Vivek Aiyer, Founder, CEO of Appearition, shares his viewpoints on the application of augmented reality (AR) solutions in the OOH space in an exclusive interview with Outdoor Asia’s Rajiv Raghunath.
Augmented Reality (AR)/ Virtual Reality (VR) technologies are not new to the Indian market. Yet, it has taken a long while for these technologies and applications to find a larger, ready market in India. What steps are needed to evangelise AR/ VR technologies & apps in the Indian market, more so in the OOH advertising space?
It is quite interesting to see the advent of these technologies. Both AR and VR are not new technologies, having been around for more than a few decades. Yet there remains a lack of awareness among the wider consumer audience.
The fact of the matter is that AR has been in our lives for years – used most commonly in weather reports on the news and in live sports broadcasts. AR is quite literally the augmentation (or improvement) of reality – altered with an overlay of information on a pre-existing line of sight. The difference in today’s experience is that handheld devices have replaced televisions – but the application of the basic technology has remained consistent.
In comparison, VR is where the consumer of the technology is fully immersed in the virtual world. Common experiences include experience capsules at science museums, but due to cost implications, has been used more in a commercial sense for medical or training purposes. Once again, handheld devices have made the experience more accessible – but application of the concept remains the same.
Beyond the evolution of hardware, campaigns have too often been utilised as one-off flash-in-the-pan attempts to display brands “innovatively” – whereas at Appearition we believe that AR is a media channel, more than just a solution. A media channel, just like print, radio, television, web and mobile, before it. Just as a brand would identify a core messaging and then develop creatives and iterations for television or print – and more recently digital, concepts need to be developed to funnel through this medium – enhancing the consumer experience but staying completely aligned to core messaging.
As a media channel, the right utilisation of these technologies enable the overlay of contextual information that enables decision making including purchase decisions – a key goal of any brand managers. In a nation as broad as India this enables the application of custom language communication depending on an automatic identification of the user’s location or pre-defined preferences. In the OOH space this enables experiences triggered by the once creative – but absolutely customised to the user being exposed to the experience – be they Punjabi, Bengali, Marathi or Tamil. This is quite powerful as a method of customised engagement.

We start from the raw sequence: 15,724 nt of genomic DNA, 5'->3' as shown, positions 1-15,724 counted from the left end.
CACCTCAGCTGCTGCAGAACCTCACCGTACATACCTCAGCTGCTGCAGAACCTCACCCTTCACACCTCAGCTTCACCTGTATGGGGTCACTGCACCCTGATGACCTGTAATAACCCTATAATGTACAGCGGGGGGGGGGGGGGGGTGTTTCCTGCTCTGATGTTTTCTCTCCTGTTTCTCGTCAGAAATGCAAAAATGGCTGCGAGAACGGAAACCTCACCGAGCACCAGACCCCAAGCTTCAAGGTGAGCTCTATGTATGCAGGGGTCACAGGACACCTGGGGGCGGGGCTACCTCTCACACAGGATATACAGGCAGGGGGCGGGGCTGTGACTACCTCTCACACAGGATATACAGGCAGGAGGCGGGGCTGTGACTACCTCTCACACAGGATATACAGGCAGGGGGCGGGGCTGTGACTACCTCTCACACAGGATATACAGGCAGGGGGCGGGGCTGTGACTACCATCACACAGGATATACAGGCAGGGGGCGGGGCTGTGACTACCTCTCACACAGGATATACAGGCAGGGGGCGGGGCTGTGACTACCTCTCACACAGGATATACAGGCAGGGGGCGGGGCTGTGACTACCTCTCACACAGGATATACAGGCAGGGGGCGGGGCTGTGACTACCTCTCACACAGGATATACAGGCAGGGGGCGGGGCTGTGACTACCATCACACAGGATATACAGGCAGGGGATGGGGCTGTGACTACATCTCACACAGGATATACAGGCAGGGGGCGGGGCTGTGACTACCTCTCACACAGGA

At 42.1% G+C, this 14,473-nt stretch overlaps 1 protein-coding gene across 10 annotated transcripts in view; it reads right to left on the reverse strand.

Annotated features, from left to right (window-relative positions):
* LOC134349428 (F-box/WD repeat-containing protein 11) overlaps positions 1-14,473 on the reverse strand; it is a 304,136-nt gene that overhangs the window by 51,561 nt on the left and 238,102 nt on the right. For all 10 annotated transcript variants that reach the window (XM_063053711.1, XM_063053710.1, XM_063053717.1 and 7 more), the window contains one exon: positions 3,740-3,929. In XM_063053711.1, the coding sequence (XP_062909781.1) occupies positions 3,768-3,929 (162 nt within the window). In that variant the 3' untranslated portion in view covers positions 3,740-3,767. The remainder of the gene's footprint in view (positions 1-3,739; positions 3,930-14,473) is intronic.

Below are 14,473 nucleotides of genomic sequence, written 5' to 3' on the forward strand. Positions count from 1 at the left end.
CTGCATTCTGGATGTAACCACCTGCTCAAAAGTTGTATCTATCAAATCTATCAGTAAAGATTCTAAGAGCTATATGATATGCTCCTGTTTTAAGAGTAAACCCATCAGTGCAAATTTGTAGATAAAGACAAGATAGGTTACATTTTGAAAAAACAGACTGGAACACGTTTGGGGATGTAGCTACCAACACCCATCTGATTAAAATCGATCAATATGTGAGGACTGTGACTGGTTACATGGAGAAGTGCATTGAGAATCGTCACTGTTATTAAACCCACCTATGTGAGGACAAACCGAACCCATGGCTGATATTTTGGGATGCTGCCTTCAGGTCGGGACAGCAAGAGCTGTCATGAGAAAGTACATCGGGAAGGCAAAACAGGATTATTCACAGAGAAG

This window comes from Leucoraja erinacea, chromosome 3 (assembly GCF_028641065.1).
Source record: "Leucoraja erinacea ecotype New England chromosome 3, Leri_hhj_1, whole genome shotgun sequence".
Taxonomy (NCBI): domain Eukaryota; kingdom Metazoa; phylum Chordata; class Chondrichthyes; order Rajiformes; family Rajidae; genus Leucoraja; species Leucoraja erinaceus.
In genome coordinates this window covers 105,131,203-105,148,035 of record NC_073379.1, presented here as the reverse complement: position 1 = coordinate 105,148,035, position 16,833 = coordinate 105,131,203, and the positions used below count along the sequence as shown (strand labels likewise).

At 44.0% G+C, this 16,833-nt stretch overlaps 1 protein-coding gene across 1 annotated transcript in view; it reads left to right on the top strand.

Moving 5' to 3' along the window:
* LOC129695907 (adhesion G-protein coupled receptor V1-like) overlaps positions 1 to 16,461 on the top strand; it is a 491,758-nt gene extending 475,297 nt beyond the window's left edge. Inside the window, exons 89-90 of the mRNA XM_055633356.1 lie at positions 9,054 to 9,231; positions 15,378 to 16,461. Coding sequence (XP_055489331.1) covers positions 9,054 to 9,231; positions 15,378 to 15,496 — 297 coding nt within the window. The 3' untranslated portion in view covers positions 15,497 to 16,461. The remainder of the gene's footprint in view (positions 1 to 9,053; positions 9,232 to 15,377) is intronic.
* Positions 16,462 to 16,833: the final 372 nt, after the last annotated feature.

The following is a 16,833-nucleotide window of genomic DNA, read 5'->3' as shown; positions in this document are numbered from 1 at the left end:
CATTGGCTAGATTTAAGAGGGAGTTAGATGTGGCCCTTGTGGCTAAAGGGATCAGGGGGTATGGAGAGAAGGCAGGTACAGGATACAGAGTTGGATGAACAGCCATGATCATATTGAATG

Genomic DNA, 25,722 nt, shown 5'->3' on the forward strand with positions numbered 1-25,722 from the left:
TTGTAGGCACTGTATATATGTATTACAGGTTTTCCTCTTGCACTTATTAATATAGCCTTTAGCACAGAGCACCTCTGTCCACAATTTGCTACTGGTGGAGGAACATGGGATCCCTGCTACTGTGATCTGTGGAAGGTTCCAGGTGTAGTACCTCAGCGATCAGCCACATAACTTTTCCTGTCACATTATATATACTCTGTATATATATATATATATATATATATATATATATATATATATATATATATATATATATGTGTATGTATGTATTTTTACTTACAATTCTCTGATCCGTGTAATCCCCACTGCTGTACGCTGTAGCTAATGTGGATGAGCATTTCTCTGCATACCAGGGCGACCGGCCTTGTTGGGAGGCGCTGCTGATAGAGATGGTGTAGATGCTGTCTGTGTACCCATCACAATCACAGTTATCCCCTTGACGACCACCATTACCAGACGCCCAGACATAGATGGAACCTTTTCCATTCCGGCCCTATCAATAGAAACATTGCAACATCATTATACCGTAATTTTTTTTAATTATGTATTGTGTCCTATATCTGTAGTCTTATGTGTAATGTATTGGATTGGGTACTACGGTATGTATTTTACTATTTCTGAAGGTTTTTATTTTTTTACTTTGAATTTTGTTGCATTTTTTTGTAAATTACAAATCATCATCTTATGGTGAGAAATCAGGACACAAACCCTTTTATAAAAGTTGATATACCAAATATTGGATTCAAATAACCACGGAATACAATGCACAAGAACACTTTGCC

How effective are VR/AR applications in OOH advertising in the more developed markets? Have you handled any such project in those markets?
JCDecaux recently finished a campaign where they had integrated an AR application with Batman and Superman. The opportunity was for passers-by to “evolve” into their favourite superhero. The novelty factor was very high and it certainly had a very positive response. Tesco also had a highly successful campaign where consumers could “do their shopping” whilst waiting for their bus; the AR experience was triggered off by the media board on the bus stop.
Our approach to AR is to be more of an integrated solution. We haven’t been involved in outdoor specific advertising in that context. We have however been involved in several projects where outdoor based navigation that triggers off AR experience.This was used to promote tourism. Furthermore, we have been involved in arts and theatre productions, open days, etc. The point to consider is that a brand needs to have specific content for its AR channel just as it would for the other audio-visual channels. There needs to be an overall degree of consistency in how this content is being presented and the shift needs to be in the eyes of the brand manager to move away from thinking of this area as a novelty technology solution and start to incorporate it into planning as a new communication channel. There would have been a similar shift at the introduction of each new media – initially an exciting new innovation, but eventually just another medium as part of a multi-platform approach.
Are AR/VR applications more attuned to indoor advertising media, such as airport media, mall media, etc? Is there scope for their application on traditional billboards and the like?
Absolutely. Let’s consider a sample scenario – assume a brand wishes to launch a soft drink in a nationwide campaign. The brand manager would have content and campaigns ready for the traditional channels – print, web, mall media, etc. If we take the approach mentioned earlier where we see AR as just another media channel – it provides a novel fashion to present the launch campaign. However, it also offers the opportunity to merge other media through an integrated approach.
An AR app can be configured such that based on the temperature of the city that the consumer is in while using the app, it could initiate push message featuring specific discounts or promotions. Essentially the consumer experience when triggering off the billboard may be vastly different based on whether it is a 30-degree day or 20-degree day. Secondly the same AR app could attract on-premise customers where they take the app into a store in order to redeem vouchers (vouchers redeemed off packing of the product), and last but not least, integration of location based e-commerce component.
This is the power of an integrated AR solution; it can spread across all traditional media channels and can bring them to life. The key to success here is not to treat them as once-off campaign, but have them all tightly linked.
Source: Outdoor Asia | November 2016
Follow this space for part-2 of the interview.